As I have written before, he never expected to be king when the monarchy was thrown into his lap by the death of his older brother, King Rama VIII. Born in Cambridge, Mass., USA, he had been a student in Lausanne, Switzerland, where he grew up, majoring in French literature, Latin, Greek, and the sciences. He was contentedly into photography and jazz music. There is a famous photo of him as king in the late '50s/ early '60s sitting, with his queen, and in conversation with Elvis Presley (Elvis was in US Army uniform at the time). I have seen this photo in Bangkok's Hard Rock Cafe and in The Saxophone pub.
He is irreplaceable and will be sorely missed.
13 October 2017
It has been far too long since I last wrote in this space. (As if anyone ever reads it anyway!) Writer’s block, I guess. I have been reading constantly, reading randomly, reading everything, and previously there hasn’t been any real news here to report. I have also been trying to exercise regularly, and this often takes up most of my energy reserves and my most productive hours of the day.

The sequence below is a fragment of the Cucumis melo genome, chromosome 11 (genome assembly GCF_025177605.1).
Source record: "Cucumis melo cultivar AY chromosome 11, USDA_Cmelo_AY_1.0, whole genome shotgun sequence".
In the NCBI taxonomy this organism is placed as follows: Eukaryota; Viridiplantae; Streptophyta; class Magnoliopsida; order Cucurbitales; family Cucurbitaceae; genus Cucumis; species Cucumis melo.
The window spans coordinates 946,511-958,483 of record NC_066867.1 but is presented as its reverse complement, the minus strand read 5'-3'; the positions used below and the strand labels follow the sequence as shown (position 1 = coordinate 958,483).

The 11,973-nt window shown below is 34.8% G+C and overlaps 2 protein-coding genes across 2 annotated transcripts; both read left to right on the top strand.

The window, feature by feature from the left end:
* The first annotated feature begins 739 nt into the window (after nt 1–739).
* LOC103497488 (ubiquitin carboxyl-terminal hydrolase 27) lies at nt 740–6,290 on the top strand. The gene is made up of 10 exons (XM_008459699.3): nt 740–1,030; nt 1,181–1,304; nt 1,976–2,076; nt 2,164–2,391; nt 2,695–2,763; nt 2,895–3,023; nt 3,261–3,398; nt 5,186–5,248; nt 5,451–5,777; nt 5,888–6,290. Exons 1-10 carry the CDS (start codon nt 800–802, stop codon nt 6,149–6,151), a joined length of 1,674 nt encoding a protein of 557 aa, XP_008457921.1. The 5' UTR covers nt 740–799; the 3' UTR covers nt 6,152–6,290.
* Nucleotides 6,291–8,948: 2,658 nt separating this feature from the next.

But today in Thailand it is the one-year anniversary of the death of our beloved long-reigning King Rama 9 (1927-2016; r.1946-2016). This October is a full month of mourning. Royal cremation will be this coming 26 October. Everyone has been wearing black all year, and I have worn black clothes every day since returning to Thailand in December last. I was in the USA last year when the King died, and I bought up a lot of black clothing then. I have great respect for the late King. He had no political power but he had immense moral authority.